I was standing in the kitchen, half listening to the TV the other night while I warmed my dinner up when two black guys from Georgia appeared on CNN. The lead-in to the segment proclaimed that these men were southern Democrats who had recently decided to switch to the Republican Party after the GOP made major gains in the U.S. House and state legislatures across the country because the Democratic Party was too far to the left. What got my attention was the underlying narrative that John King, the CNN host, was half heartedly attempting to push—how disillusioned black Americans are becoming about the Obama presidency.
As I listened to the back and forth between the host and the two Georgia politicos, our art student, back home over college break, posed a question. “Aren’t you a political blogger?”
I looked at blogger Andre Walker, whose Geek 2.0 attire and demeanor were straight out of Stereotypes 101, and shook my head. “Sometimes,” I answered, hoping that she didn’t associate me with the nerdy looking guy in the sleeveless sweater on the screen.
Walker and Ashley Bell, a Georgia legislator, were pretty vocal about their disappointments with the Democratic Party. They both laid out their reasons for making the switch to the GOP, reasons that were entirely plausible, given their own conservative leanings. Where the CNN host John King lost me was when he tried to make the case that President Obama’s policies were slowly losing his most reliable voters in the run up to the 2012 presidential elections, as if there has been any time since Lyndon Johnson’s re-election bid that the policies our incumbent presidents have followed have outweighed the centrifugal force of identity politics.
Most African Americans who are registered to vote could care less about the outcome of the START treaty vote, the national debt, the federal deficit, or Don’t Ask Don’t Tell. Most of us are concerned about jobs—if not for ourselves, for someone we know or someone to whom we are related. Most of us have enough common sense to understand that this president can’t say abracadabra, wave a magic wand, and expect our nation’s economic woes to disappear overnight. Furthermore, we grasp instinctively that any other Democrat who could have been president—Clinton, Edwards, Gore, Kerry—would not have done any better, given the depth of the situation.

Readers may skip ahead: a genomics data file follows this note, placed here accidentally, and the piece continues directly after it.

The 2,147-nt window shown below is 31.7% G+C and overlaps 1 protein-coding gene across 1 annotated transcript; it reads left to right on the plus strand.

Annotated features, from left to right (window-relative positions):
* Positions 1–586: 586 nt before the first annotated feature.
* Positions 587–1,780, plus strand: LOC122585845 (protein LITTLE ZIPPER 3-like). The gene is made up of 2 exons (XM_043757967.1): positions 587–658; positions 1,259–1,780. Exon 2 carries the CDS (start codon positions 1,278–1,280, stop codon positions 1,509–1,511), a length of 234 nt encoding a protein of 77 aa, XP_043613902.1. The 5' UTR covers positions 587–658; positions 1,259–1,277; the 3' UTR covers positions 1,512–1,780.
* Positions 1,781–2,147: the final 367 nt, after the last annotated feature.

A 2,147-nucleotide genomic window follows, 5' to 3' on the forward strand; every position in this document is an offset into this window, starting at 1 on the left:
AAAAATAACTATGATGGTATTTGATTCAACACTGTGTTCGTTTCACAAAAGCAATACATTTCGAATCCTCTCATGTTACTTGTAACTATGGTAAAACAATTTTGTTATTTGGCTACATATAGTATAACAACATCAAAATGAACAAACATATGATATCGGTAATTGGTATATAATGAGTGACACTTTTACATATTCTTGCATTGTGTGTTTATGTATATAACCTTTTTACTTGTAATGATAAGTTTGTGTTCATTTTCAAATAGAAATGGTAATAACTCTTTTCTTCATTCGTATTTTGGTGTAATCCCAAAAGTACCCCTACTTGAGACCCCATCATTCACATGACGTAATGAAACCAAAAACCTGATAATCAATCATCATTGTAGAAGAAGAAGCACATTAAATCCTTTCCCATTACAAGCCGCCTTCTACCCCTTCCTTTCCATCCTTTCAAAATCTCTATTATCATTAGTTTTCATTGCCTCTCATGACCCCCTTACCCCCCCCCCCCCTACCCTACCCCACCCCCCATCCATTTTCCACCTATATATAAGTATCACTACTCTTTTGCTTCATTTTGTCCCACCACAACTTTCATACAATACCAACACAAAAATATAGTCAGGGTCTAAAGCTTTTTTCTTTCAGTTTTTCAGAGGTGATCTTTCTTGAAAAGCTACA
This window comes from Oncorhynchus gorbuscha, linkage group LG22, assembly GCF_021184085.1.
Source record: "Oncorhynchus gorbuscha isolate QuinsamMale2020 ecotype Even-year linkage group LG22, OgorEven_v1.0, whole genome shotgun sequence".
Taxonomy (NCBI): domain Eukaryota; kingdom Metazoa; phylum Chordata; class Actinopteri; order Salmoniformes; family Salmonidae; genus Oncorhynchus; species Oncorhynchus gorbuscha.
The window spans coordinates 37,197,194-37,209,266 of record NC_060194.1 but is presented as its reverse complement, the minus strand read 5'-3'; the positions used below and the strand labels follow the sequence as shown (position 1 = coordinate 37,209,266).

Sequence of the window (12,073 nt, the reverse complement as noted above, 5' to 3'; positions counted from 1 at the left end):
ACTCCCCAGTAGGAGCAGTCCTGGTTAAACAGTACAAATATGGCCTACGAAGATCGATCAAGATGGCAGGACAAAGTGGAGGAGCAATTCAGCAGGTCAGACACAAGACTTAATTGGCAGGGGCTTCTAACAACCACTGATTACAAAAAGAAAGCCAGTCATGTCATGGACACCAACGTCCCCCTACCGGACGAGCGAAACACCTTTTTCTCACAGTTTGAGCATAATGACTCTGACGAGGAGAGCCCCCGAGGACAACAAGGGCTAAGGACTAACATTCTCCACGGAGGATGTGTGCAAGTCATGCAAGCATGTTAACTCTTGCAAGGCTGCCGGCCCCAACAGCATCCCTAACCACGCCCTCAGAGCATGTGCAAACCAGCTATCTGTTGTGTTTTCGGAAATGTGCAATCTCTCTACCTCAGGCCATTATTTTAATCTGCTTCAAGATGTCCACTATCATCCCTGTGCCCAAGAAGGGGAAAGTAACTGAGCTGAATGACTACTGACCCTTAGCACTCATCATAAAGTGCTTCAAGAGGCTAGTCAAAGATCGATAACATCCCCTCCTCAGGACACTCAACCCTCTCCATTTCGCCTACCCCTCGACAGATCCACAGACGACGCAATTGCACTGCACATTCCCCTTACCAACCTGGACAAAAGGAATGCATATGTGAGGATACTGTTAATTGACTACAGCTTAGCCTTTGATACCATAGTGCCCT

So what are many African Americans keying on? The kind of human scale signs of change myopic journalists at POLITICO and The Washington Post and The New York Times seem to ignore. A few days ago, I was watching the nightly news at home when a clip showed a passel of kids, many of them black, in the White House, taking pictures with the president. S. beamed with pride. “You have never seen this many children of color in the White House.”
Last weekend, during a lunch gathering after a college graduation ceremony for a married mother, I watched as early Christmas gifts were presented to her two boys. One of them was a copy of Of Thee I Sing, the children’s book the president wrote for his daughters. The nine year old didn’t understand the title, but he knew the name of its author. “Barack Obama!” The younger son’s ears perked up when he heard the president’s name, and started repeating it to himself. His mother went on to explain to the half dozen African American adults at the table that her nine year old had played the role of President Obama in a production at his school a few weeks back.
Most of us understand that the president’s commitment to funding for historically black colleges, the first lady’s food desert initiative, and the recent push for better quality school lunches hit us squarely where we live, even if the policy wonks in our nation’s newsrooms refuse to connect the dots.
Are the nation's African Americans beginning to become disillusioned with President Obama?
Not this year.